Peking promises to rip up Patten reforms: Rival chinese power centre to undermine Hong Kong

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The Independent Online
CHINA plans to scrap the regime left by Britain in Hong Kong, and will begin work immediately on an administration to be installed in 1997, its senior official in charge of Hong Kong affairs said yesterday.

Lu Ping said that Chris Patten, Governor of Hong Kong, had 'shut the door' on Sino-British talks about the colony. China had no other choice but to take 'responding measures'.

He said the Governor would be 'condemned down the ages' as a man who had 'disregarded the interests of Hong Kong' and had 'never had any sincerity' about restarting a dialogue. It was now impossible to go ahead with talks.

Mr Patten 'regretted' the comments, while the Foreign Office in London said the Government remained firmly behind the Governor. 'We remain ready for talks at any time. The only sensible way forward is for the two sides to sit down and discuss without preconditions the points of difference between us.'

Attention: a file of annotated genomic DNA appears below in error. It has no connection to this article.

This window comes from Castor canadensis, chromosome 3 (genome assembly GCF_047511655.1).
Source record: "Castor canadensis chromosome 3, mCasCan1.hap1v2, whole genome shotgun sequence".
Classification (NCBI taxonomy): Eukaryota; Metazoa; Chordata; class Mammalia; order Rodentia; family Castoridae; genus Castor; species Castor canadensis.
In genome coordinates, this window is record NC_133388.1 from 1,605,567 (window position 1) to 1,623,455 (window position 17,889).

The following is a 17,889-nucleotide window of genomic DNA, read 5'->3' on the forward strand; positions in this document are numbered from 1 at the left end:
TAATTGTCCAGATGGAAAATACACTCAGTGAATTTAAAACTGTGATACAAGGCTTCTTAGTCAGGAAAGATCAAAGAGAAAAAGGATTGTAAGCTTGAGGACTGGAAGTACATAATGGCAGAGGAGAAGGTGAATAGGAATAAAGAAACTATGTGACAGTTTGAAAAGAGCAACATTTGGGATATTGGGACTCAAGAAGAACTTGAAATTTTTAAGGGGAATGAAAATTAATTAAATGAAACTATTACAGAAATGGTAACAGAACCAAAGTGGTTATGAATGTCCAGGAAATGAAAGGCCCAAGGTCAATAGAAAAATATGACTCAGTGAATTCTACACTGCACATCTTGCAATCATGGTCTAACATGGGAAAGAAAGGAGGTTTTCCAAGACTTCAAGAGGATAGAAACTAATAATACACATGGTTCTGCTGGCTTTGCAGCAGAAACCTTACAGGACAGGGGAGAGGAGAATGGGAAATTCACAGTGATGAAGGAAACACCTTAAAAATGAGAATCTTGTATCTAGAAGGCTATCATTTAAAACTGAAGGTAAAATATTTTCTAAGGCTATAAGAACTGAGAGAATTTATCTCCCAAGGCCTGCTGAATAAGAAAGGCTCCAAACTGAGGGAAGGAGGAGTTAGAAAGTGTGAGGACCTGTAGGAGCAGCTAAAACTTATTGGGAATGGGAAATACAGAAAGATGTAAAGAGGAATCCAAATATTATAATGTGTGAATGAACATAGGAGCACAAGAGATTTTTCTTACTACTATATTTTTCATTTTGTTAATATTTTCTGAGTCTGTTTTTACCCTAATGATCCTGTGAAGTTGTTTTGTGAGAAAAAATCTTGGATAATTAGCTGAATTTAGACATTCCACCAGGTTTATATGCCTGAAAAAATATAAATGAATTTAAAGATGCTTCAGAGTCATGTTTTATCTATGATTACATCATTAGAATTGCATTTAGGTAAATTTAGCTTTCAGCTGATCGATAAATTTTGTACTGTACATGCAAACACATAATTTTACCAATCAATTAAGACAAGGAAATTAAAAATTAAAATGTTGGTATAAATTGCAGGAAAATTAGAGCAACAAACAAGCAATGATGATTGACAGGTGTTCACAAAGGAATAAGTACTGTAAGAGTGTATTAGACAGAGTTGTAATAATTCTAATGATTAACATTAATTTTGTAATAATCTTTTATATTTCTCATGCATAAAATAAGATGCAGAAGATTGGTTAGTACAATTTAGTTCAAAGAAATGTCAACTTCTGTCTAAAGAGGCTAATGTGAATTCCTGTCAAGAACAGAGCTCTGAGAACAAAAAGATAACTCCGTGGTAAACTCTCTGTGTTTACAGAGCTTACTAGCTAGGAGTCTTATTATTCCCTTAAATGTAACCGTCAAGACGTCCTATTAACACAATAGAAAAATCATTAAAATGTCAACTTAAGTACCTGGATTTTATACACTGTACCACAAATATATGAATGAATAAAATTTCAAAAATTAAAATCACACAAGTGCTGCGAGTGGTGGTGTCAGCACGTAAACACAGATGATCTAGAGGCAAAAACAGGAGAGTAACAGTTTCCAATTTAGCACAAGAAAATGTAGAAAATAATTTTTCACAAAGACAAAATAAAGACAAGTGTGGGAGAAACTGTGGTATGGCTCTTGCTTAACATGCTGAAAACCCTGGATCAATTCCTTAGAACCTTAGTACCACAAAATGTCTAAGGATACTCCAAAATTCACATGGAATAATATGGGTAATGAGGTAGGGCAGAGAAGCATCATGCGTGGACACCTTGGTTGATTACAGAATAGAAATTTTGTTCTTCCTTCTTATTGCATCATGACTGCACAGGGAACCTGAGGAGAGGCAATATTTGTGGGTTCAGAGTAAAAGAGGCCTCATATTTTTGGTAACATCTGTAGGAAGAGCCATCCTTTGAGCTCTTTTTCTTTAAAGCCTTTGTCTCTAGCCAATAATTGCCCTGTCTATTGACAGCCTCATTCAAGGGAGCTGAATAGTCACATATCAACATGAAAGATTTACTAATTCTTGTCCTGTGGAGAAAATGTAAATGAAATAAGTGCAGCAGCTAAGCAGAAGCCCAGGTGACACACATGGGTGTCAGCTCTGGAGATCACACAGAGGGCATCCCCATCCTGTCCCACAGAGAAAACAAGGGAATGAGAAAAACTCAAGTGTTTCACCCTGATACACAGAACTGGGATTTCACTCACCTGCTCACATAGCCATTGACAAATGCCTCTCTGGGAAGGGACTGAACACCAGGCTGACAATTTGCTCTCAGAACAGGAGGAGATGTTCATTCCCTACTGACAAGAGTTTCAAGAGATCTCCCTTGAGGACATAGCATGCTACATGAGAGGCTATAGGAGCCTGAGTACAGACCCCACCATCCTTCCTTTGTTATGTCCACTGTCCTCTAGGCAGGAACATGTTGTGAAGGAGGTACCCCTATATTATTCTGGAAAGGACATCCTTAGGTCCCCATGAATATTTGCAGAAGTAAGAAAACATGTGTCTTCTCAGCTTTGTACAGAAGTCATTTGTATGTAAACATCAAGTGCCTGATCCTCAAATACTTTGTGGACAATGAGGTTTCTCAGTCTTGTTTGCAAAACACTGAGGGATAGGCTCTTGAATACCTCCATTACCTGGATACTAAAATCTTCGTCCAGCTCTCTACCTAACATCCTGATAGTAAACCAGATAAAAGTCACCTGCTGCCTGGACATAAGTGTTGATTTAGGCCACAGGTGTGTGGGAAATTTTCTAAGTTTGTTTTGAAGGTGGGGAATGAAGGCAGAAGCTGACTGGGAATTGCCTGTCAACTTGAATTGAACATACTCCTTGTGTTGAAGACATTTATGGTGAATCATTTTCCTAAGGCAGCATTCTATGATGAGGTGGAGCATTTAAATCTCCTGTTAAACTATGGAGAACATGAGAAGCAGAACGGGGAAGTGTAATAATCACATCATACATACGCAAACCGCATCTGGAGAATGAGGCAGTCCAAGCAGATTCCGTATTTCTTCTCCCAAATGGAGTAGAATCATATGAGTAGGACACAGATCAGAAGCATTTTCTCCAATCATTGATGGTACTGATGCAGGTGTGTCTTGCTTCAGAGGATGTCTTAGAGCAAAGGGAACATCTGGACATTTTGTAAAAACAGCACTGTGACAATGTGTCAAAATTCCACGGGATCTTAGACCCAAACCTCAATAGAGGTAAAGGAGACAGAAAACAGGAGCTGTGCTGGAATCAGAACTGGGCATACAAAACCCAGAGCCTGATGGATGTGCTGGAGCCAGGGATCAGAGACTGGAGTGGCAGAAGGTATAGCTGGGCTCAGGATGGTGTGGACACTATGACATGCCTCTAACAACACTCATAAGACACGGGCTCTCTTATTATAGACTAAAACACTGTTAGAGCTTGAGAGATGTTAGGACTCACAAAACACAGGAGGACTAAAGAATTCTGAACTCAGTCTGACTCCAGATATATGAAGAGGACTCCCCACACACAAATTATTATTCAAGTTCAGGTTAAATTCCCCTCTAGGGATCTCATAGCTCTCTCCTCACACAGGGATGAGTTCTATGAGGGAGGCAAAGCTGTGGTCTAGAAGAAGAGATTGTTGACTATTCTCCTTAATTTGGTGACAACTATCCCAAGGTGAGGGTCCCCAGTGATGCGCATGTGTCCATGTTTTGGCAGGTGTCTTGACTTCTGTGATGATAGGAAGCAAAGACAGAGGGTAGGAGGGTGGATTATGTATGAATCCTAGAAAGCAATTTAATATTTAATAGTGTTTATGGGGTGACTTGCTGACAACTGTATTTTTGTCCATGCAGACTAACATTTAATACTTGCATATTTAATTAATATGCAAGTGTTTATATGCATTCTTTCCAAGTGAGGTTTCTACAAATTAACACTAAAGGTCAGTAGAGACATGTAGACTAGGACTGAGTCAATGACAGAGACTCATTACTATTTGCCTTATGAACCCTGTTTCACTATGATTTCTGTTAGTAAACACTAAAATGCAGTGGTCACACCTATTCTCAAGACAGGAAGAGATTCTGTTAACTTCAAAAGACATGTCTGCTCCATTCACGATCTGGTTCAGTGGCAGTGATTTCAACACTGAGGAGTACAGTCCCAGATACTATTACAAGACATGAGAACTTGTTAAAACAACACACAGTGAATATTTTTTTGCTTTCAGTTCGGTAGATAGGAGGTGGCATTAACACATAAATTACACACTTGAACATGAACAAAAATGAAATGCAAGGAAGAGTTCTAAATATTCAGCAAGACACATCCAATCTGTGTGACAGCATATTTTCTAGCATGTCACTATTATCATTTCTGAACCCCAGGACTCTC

Mr Lu's comments, broadcast live in China and Hong Kong, raised the stakes in the deteriorating relationship between China and Britain over plans for political reform. But they unexpectedly calmed the Hong Kong stock market, which had anticipated worse. After dropping nearly 200 points in the morning, the Hang Seng index bounced back after Mr Lu started talking, finishing the day 21 points down at 5,958.33.

Mr Lu said China would not accept an administration elected under Mr Patten's proposals. These widen the franchise for electing the Legislative Council in 1995. He said China was preparing to organise elections after 1997 for the future chief executive and the Legislative Council, Hong Kong's parliament, under its own rules.

'So, starting from now, we have to make preparations in all areas because we do not have much time left,' Mr Lu added. 'Some call this a 'new kitchen'.' The 'kitchen' started by Mr Patten would not be acceptable to China because it did not converge with its plans for Hong Kong.

The idea of a 'new kitchen' or 'second stove' in the run-up to 1997 was raised several weeks ago. Such terms refer to the creation of an alternative Chinese power centre, shadowing and undermining the Hong Kong government's authority. It might be used to veto any long-term contracts or decisions that straddled 1997.

The recent dispute between Britain and China over terms for renewed negotiations centred on whether Hong Kong officials would take equal positions with British ones on the team.

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